With such a fast-moving tool as the Internet, the modern musicphile now has access to way more music than they have time to listen to. And if this
tells us anything, then out of all the post-apocalyptic future films, Minority Report
probably got it down the best. So here's a way to keep up with the hyperspeedy listening habits of information-age music junkies: review albums before they're even released, based on the cover art. We give it a shot with new records from Kanye West
, Iron and Wine
, and others after the jump.
Akron/Family - S/T II: The Cosmic Birth and Journey of Shinju TNT:
Um...what? Very clearly, a psychedelic folk-jam band plus volcano equals The Land Before Time
on acid. But the title of the album, and its artsy promo video
, indicates something much more spiritual than absurd. Anyone who writes their music in a cabin built into the side of an active volcano in Japan better have a damn profound reason for it. So in anticipation, I will be taking my annual vow of silence, fasting, and sensory deprivation-marathon from now until this album is released.
February 8, 2011
British Sea Power - Valhalla Dancehall:
Who cares to dance with the stars
when you could be dancing with a horse? And a rather sexy-looking one at that. This is onne of the most majestic looking horses, or animals I've seen in a long time. I'm no animal lover
(even though I will
take every possible opportunity to show that song to anyone) but animal symbolism is pretty fascinating. British Sea Power once stuck a bear
on one of their album covers, and in Native American animal symbology, bears represent level-headed, pragmatic, humble, and methodical personalities. But the horse, due to the way that it has worked with humans for agriculture and transportation, has come to stand for progress, power, freedom, and nobility. So maybe there's a progression in store for British Sea Power -- although given that the band is five albums into its career without releasing much that could be described better than reliably underwhelming, probably not.
January 10, 2011
The Cave Singers - No Witch:
I'm eerily reminded of the opening scene of Apocalypse Now
, except instead of Martin Sheen, we've got Devendra Banhart. The face is blocked just
enough so that it could be any bearded man who looked like Jesus at one point in his life. Perhaps this yoga is what The Cave Singers undergo before recording their lo-fi Northwestern folk-guitar workouts. I imagine every band of this type who comes from either Seattle, Olympia, or Portland probably attends the same Pagan church, and prays to the forest gods for their soothing, nature-channeling, atmospheric skills. The Cave Singers are pretty consistent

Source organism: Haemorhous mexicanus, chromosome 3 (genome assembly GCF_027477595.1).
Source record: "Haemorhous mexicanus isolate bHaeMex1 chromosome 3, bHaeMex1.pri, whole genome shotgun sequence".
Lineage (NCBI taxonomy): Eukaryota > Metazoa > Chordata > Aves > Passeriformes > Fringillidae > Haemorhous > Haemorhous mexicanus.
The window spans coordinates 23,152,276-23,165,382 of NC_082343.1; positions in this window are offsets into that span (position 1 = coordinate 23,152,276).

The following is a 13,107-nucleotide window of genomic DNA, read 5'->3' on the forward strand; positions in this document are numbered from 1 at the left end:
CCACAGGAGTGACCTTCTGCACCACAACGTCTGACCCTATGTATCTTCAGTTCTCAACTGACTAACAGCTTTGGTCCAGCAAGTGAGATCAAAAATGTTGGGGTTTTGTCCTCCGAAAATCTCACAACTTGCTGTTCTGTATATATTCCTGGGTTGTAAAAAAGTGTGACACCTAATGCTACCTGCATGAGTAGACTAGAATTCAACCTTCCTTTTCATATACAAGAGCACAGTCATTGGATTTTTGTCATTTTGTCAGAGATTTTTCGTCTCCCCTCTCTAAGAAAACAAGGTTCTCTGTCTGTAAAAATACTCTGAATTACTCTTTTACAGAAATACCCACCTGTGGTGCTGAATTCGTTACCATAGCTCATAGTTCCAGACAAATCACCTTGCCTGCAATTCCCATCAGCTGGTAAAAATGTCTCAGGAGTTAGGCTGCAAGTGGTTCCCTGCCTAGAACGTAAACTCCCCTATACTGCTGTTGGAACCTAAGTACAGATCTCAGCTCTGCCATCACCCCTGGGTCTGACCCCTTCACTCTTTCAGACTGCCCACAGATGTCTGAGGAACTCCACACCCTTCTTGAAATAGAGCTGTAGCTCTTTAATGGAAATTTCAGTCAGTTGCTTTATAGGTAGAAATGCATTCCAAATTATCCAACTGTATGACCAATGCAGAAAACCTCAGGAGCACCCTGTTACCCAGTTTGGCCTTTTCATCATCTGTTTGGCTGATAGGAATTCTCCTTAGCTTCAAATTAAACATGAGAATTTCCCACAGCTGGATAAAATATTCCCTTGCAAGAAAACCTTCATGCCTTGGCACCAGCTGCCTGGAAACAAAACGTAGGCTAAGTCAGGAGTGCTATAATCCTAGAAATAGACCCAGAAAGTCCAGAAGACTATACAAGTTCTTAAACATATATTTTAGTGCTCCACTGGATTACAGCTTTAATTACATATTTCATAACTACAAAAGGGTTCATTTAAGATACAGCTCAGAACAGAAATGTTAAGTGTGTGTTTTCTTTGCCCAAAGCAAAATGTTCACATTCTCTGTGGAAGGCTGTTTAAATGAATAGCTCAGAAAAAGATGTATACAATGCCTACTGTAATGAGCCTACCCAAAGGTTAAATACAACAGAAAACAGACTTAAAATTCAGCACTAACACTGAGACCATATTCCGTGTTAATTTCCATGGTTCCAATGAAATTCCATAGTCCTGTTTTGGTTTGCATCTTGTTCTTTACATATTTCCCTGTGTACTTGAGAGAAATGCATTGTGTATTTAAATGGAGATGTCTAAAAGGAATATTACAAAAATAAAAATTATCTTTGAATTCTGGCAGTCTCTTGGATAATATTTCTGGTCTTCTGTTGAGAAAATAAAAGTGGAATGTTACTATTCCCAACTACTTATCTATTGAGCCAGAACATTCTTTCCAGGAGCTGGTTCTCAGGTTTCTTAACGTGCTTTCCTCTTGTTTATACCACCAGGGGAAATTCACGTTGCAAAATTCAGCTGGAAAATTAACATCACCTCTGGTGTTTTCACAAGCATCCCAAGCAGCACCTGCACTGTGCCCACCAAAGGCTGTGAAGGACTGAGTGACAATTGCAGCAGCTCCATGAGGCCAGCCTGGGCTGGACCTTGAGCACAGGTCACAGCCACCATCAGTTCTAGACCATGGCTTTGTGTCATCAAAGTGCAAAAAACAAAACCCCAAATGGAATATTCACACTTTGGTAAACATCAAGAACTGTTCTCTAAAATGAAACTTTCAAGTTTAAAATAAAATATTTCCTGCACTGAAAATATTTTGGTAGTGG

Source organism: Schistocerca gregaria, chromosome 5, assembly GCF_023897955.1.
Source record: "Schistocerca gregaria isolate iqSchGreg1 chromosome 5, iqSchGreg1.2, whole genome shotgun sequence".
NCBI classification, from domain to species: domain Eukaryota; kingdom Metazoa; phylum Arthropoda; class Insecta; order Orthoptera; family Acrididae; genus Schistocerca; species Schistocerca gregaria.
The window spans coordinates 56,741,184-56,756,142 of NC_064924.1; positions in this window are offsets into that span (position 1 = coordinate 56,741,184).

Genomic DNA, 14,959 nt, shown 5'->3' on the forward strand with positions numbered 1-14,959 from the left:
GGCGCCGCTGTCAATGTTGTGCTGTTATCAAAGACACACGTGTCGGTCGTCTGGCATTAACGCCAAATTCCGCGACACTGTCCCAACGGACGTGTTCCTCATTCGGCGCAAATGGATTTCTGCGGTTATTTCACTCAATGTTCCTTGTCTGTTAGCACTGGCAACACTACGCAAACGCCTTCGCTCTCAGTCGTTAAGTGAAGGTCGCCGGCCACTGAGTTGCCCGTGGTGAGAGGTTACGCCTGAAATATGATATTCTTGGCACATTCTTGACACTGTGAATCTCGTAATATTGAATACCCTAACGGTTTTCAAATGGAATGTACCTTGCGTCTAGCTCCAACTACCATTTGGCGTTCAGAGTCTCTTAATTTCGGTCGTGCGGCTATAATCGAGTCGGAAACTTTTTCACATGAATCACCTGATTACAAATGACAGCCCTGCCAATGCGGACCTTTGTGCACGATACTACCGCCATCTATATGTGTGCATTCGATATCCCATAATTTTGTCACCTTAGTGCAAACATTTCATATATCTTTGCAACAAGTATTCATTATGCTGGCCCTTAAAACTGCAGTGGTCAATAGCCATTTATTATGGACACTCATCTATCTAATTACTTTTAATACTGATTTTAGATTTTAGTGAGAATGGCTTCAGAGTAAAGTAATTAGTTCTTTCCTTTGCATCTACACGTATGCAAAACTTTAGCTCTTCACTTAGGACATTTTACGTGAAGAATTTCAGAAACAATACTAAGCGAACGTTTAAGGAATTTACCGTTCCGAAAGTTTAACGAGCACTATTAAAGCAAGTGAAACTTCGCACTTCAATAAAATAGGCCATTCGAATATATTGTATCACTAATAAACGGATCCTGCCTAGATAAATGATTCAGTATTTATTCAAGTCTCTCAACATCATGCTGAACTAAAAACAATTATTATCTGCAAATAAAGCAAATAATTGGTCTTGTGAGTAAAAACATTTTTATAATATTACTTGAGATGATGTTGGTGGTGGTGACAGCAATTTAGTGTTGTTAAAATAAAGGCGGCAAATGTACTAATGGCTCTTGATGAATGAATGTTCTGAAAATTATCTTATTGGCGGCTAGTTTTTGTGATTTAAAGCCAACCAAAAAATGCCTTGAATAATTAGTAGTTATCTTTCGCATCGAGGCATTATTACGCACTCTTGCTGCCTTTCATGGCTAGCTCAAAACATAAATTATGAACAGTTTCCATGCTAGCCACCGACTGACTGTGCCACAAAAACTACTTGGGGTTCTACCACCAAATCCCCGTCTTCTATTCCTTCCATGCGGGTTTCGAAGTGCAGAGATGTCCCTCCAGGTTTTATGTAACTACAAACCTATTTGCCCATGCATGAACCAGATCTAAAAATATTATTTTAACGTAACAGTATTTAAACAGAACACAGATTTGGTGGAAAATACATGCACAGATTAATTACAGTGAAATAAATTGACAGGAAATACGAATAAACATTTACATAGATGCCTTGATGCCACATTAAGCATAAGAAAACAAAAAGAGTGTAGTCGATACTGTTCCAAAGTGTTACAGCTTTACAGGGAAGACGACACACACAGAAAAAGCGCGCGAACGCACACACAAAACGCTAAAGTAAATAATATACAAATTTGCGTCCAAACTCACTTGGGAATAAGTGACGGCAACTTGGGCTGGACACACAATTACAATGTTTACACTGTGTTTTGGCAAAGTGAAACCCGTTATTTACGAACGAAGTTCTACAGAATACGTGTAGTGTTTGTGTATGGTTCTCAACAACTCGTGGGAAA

, but this is their first album with a cover that steps away from a direct reference to their hippie aesthetic
(look at those groovy fonts!) and into more ambiguous territory. Signs of experimentation to come perhaps?
February 22, 2011
Iron and Wine - Kiss Each Other Clean:
Check out those white eyes. It's like staring into a white void of nothing but introspective and profound-sounding mental goo. Sam Beam is lovingly seducing me with his thoughts. In all seriousness, remember the moment at the end of The Matrix
when Neo stands up, sees the world made entirely out of information, and realizes he's the one? The cover of Iron and Wine's new album suggests Sam Beam has now finally realized how much of an all-knowing, divine being his wise angel's voice makes him made him sound like. Instead of the jagged, rapidly fluctuating numbers that tell Neo exactly how to best kick ass, Sam Beam sees the external world in peaceful waves of energy. The world of The Matrix
is harsh and unforgiving -- a computer code to be solved -- but Sam Beam sees the world as having a natural flow. That's probably why Iron and Wine albums continue to get more developed, and Keanu Reeves films get stupider
. When you think you've solved the code of the world, you stop progressing, but the universe of infinite nature and beauty that Sam Beam lives in is continually being mined for deeper and more beautiful territory, from his confessional debut, The Creek Drank The Cradle
to the densely-packed jam sessions on The Shepherd's Dog
January 25, 2011
Kanye West - My Beautiful Dark Twisted Fantasy:
All the buildup and compelling pre-release hype indicates that Kanye West's new album may be a companion masterpiece to Late Registration
. So what's up with the album's cover art? A five-year old stumbling upon his father's porn stash and reinterpreting it through the lens of Fern gully hardly fills me with the awe that Kanye seems to want to inspire. It's certainly a big step down from his ridiculously over-the-top music video
for "Power." But I'm pretty sure all the last-minute sabotaging that West may be trying to do to with this cover won't make the album any less mind-blowingly awesome.
November 22, 2010
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